Stakeholders Raise Concerns Over Proposed Amendments to CBN Act

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Economic stakeholders and policy analysts have expressed significant concerns regarding the proposed amendments to the Central Bank of Nigeria (CBN) Act, 2007, currently being considered by the National Assembly.

Key issues include the potential undermining of the CBN’s operational independence and flexibility, essential for maintaining price stability. The establishment of a Coordinating Committee for Monetary and Fiscal Policies, chaired by the Minister of Finance, is particularly contentious. Critics argue this would lead to undue political interference, with fiscal authorities dominating the committee.

The Chartered Institute of Stockbrokers (CIS) and the Association of Securities Dealing Houses of Nigeria (ASHON) have voiced reservations, warning of adverse economic consequences. The bill, which has passed its second reading and is set for a public hearing on May 30th, seeks to modify the CBN’s autonomy by subjecting its budget to National Assembly approval and establishing the new committee.

Critics argue that these changes could politicize monetary policy decisions, hindering the CBN’s ability to manage the economy effectively. CIS President Oluropo Dada emphasized the importance of safeguarding the CBN’s independence to ensure decisions are driven by sound financial principles. ASHON Chairman Sam Onukwue highlighted the potential negative impact on investor confidence and the country’s global financial standing.

While acknowledging some proposed amendments aimed at enhancing corporate governance and compliance, both organizations stressed the broader implications. Dada noted the importance of preventing fiscal authorities from encroaching on the CBN’s operational independence to allow effective and timely monetary policy responses.

As the public hearing approaches, financial market participants, economists, and analysts will closely monitor the proceedings. The outcome will have significant implications for Nigeria’s economic policy framework and its global economic standing.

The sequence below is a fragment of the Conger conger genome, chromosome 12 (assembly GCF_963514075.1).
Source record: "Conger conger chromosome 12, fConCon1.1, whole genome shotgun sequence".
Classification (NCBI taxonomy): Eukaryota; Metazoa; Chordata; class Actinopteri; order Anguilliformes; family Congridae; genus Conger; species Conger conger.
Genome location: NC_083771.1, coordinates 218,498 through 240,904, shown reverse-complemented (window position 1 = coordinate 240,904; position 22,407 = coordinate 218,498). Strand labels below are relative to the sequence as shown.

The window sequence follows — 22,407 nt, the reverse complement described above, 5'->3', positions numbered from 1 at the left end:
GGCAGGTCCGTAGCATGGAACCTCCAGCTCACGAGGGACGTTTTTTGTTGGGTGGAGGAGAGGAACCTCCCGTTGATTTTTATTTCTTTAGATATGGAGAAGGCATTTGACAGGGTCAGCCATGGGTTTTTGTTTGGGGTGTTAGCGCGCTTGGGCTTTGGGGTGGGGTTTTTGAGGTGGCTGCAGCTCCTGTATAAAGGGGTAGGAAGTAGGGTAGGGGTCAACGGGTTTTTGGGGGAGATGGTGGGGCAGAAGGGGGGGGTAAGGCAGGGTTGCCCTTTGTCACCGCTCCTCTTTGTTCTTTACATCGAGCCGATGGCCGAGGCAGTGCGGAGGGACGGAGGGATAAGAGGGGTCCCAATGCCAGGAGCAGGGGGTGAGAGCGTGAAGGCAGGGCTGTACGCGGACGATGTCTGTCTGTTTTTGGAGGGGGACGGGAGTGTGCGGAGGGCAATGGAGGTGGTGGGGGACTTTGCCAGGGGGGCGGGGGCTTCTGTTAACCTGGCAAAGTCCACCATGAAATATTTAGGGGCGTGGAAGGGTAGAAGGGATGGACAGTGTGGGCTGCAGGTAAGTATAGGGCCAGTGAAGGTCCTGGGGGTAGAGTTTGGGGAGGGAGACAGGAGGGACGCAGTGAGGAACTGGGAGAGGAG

The Conference of Civil Societies, in alignment with the International Monetary Fund (IMF), also expressed concerns that the amendments would weaken the CBN’s autonomy. Leader Adams Otakwu warned that the plan would hinder the bank’s ability to regulate the economy and manage monetary policy effectively.

The group called on the National Assembly to resist attempts to weaken the CBN and urged the government to focus on addressing the economy’s current challenges rather than creating confusion with ill-considered amendments.

Otakwu advised that any amendments to the CBN Act should be well thought out and noted that the current Act contains sufficient checks that can be triggered if necessary. He appealed to the media to continue highlighting economic issues such as exchange rate pressures, rising input prices, and security challenges to pressure fiscal and monetary authorities to fulfill their constitutional roles.

### Senate Holds Public Hearing on CBN, NDIC Act Amendment Bills

Meanwhile, the Senate Committee on Banking, Insurance, and Other Financial Institutions will hold a public hearing on Thursday regarding the proposed amendments to the CBN Act and the Nigeria Deposit Insurance Corporation (NDIC) Act. This follows the Senate’s second reading of the CBN Act amendment bill on February 27, 2024, and the NDIC Act amendment bill on February 29, 2024. Both bills were referred to the committee for further legislative action.

Sponsored by Mukhail Abiru, Chairman of the Committee, and co-sponsored by 41 members, the NDIC Act amendment seeks to enhance the Corporation’s effectiveness and autonomy. The CBN Act amendment proposes limiting the CBN governor’s tenure to a single six-year term, increasing loan advances to the federal government from 5% to 10%, and raising the Bank’s paid-up capital from N100 billion to N1 trillion.

The CBN Act bill also includes establishing a committee to coordinate monetary and fiscal policies, changing the leadership structure of the Bank’s Board of Governors, increasing the number of CBN deputy governors to five, subjecting the CBN budget to National Assembly approval, and requiring the publication of CBN policies.

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